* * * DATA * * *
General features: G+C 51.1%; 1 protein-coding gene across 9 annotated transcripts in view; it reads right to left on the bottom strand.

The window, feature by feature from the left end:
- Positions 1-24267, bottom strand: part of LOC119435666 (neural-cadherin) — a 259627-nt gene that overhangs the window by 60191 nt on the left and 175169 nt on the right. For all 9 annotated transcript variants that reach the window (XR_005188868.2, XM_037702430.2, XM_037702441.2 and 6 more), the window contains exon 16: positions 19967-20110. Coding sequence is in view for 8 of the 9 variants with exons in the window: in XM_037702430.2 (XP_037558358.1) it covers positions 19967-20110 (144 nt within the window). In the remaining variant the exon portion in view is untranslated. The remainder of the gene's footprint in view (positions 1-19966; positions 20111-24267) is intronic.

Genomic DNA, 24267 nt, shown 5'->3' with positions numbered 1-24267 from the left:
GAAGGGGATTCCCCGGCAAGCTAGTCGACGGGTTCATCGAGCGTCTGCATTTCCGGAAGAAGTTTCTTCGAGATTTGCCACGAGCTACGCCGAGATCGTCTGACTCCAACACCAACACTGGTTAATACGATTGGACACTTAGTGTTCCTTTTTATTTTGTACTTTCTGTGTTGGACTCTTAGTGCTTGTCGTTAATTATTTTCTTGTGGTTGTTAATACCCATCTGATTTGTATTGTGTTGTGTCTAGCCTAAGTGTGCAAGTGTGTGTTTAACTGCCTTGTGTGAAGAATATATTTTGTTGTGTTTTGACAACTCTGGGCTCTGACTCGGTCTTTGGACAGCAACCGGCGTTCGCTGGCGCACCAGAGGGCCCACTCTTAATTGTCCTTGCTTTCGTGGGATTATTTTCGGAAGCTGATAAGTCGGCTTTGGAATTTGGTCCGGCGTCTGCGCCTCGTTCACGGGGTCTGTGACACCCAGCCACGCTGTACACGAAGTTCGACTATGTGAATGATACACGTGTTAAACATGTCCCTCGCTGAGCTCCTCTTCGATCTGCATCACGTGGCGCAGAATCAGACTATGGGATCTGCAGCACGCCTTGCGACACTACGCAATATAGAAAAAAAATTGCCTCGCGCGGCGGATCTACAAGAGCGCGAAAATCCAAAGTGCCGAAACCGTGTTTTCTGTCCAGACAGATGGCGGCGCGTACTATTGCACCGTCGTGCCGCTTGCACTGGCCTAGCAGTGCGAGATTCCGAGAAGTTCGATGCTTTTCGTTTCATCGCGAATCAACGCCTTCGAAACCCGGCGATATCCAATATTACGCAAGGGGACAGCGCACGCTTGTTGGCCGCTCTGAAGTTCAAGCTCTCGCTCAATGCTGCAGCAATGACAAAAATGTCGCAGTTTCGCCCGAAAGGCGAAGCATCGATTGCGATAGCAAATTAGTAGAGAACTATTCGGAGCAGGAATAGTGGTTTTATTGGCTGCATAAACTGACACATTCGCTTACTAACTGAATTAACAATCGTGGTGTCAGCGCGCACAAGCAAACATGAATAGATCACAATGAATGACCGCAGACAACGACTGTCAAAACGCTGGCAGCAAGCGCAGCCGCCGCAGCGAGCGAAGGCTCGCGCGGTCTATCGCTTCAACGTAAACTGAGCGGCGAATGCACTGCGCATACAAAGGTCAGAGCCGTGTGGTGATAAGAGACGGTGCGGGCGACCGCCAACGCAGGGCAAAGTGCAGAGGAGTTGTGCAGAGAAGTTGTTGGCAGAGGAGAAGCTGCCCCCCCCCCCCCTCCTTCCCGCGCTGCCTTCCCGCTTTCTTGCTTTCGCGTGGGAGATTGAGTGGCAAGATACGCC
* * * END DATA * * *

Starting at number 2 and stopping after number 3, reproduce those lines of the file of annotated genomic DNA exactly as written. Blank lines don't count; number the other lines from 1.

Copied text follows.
The window, feature by feature from the left end:
- Positions 1-24267, bottom strand: part of LOC119435666 (neural-cadherin) — a 259627-nt gene that overhangs the window by 60191 nt on the left and 175169 nt on the right. For all 9 annotated transcript variants that reach the window (XR_005188868.2, XM_037702430.2, XM_037702441.2 and 6 more), the window contains exon 16: positions 19967-20110. Coding sequence is in view for 8 of the 9 variants with exons in the window: in XM_037702430.2 (XP_037558358.1) it covers positions 19967-20110 (144 nt within the window). In the remaining variant the exon portion in view is untranslated. The remainder of the gene's footprint in view (positions 1-19966; positions 20111-24267) is intronic.